US20040141175A1 - Method and apparatus for uniform lighting source - Google Patents

Method and apparatus for uniform lighting source Download PDF

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Publication number
US20040141175A1
US20040141175A1 US10616548 US61654804A US2004141175A1 US 20040141175 A1 US20040141175 A1 US 20040141175A1 US 10616548 US10616548 US 10616548 US 61654804 A US61654804 A US 61654804A US 2004141175 A1 US2004141175 A1 US 2004141175A1
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Prior art keywords
angle
object
light source
nominal
illumination angle
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Abandoned
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US10616548
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Leo Baldwin
Frank Evans
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Electro Scientific Industries Inc
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Electro Scientific Industries Inc
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    • GPHYSICS
    • G01MEASURING; TESTING
    • G01NINVESTIGATING OR ANALYSING MATERIALS BY DETERMINING THEIR CHEMICAL OR PHYSICAL PROPERTIES
    • G01N21/00Investigating or analysing materials by the use of optical means, i.e. using infra-red, visible or ultra-violet light
    • G01N21/84Systems specially adapted for particular applications
    • G01N21/88Investigating the presence of flaws or contamination
    • G01N21/8806Specially adapted optical and illumination features

Abstract

The present invention provides a light source which improves the lighting for objects which include a nontrivial bi-directional reflectance distribution function and a nominal illumination angle. A two dimensional light source is positioned at an angle which is complementary to the nominal illumination angle such that the object is illuminated at its nominal illumination angle.

Description

    CROSS-REFERENCE TO RELATED APPLICATION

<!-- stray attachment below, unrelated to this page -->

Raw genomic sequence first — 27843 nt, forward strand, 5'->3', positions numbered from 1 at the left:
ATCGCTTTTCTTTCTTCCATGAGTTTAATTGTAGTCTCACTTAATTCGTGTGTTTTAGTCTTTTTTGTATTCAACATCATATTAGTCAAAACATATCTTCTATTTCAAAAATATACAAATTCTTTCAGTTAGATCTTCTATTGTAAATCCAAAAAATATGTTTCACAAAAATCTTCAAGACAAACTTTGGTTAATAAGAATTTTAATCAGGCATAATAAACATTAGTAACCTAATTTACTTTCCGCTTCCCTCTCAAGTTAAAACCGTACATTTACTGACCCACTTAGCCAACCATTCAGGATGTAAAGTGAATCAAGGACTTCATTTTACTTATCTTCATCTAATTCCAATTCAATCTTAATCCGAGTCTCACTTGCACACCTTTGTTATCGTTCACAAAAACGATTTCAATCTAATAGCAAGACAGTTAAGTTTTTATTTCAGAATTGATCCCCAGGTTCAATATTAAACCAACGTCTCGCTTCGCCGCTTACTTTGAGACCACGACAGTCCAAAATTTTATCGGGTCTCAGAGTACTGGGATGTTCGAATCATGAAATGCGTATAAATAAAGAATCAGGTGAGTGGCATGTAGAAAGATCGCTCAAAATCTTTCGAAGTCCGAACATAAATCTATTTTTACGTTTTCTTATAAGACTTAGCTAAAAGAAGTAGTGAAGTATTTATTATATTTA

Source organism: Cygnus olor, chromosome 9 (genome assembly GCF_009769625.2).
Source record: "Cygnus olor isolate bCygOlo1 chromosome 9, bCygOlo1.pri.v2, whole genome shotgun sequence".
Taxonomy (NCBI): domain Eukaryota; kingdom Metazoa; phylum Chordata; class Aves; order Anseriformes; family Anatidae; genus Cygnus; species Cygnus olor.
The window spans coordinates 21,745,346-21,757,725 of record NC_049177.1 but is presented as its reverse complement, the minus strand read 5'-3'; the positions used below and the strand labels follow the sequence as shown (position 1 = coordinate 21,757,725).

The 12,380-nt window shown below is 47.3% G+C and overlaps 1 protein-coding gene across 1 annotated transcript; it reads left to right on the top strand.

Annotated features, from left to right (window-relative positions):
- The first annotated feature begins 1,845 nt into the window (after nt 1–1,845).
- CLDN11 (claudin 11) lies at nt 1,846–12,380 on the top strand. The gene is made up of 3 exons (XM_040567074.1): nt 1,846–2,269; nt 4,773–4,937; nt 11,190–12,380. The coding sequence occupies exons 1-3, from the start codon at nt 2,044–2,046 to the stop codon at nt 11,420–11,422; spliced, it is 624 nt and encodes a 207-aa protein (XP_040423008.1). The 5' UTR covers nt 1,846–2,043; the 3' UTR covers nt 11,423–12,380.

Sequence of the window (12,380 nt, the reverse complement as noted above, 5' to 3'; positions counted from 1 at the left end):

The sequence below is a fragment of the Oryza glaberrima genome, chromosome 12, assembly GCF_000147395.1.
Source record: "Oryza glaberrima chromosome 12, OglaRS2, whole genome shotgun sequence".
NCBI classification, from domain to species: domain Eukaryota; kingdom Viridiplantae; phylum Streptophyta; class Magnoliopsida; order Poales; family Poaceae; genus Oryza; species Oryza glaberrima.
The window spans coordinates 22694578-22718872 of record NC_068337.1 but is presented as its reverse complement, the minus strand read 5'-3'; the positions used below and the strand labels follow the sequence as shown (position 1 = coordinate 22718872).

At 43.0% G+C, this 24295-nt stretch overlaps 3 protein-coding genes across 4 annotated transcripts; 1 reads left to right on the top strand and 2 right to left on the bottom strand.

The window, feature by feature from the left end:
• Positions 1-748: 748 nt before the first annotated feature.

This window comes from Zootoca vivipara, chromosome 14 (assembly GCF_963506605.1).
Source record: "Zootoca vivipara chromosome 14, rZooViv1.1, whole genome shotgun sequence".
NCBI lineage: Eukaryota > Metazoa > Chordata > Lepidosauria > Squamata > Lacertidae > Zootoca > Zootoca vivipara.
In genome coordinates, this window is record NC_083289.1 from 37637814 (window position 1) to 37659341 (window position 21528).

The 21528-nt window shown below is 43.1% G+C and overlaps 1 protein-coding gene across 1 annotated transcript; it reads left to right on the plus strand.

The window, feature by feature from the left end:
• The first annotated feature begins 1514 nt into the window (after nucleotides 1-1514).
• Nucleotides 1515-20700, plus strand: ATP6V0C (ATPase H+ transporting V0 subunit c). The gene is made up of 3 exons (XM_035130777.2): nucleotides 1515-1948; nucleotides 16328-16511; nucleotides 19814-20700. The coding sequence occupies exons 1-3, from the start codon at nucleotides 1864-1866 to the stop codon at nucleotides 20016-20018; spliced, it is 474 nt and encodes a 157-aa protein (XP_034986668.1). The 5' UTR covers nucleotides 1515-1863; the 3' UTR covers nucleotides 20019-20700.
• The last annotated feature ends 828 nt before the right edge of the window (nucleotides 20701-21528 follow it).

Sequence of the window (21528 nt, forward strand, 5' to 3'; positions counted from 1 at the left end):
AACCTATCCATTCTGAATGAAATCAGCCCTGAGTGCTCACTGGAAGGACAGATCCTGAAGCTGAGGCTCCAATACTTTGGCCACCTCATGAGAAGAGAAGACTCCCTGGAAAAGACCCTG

• This application claims priority from U.S. Serial No. 60/395,499 for METHOD AND APPARATUS FOR UNIFORM LIGHTING SOURCE, filed Jul. 12, 2002.[0001]
  • FIELD OF THE INVENTION
  • The present invention relates to illuminating objects. [0002]
  • BACKGROUND OF THE INVENTION
  • The way in which an object reflects light can vary from perfectly diffuse, known in the art as Lambertian (after Lambert), to perfectly specular (after speculum, a mirror). [0003]
  • If an object is substantially Lambertian in nature in that the surfaces reflect light with an efficiency which is essentially independent of angle, then the illumination of such an object is relatively simple. In such a case the uniformity of an image of an object relies only upon the uniformity and intensity of the incident illumination. An example of a Lambertian object would be paper, which can be adequately illuminated by a single point-like source of light. [0004]
  • If an object is substantially specular and the desired illumination is bright field illumination, then the light source will be seen directly by the observer. This can be accomplished by placing a camera at an off angle which is the same as the off angle of a light source in so much as the angle of reflection on a specular object complements the angle of incidence. In such a case the source itself must have the characteristics of a Lambertian emitter and must encompass the projected field of view. [0005]
  • Between substantially diffuse reflecting Lambertian objects and substantially specular reflecting objects there exists a very large class of objects for which the surfaces are neither substantially Lambertian nor substantially specular. For these objects, the amount of light reflected from a light source to the observer or sensing device depends both on the intensity of the incident illumination and the angle of incidence. [0006]
  • U.S. Pat. No. 5,822,053 entitled “Machine Vision Light Source with Improved Optical Efficiency”, to Thrailkill; describes a device for constructing an illumination system using light emitting diodes (LEDs) which is substantially uniform in the intensity incident on a given area. This invention by Thrailkill gives no consideration to the uniformity of the angle of incidence of said illumination. [0007]
  • A need has arisen to provide an improved illumination device which more accurately illuminates an object for inspection. [0008]
  • SUMMARY OF THE INVENTION
  • The present invention provides a method for illuminating an object including determining a nominal illumination angle for the object and positioning a light source at an angle complementary to the nominal illumination angle of the object. [0009]
  • The present invention also provides for a light source for a manufacturing inspection system. The light source illuminates an object where the object has a nontrivial bi-directional reflectance distribution function and includes a nominal illumination angle. The light source includes a plurality of discrete light sources arranged in two dimensions and positioned at an angle complementary to the nominal illumination angle. [0010]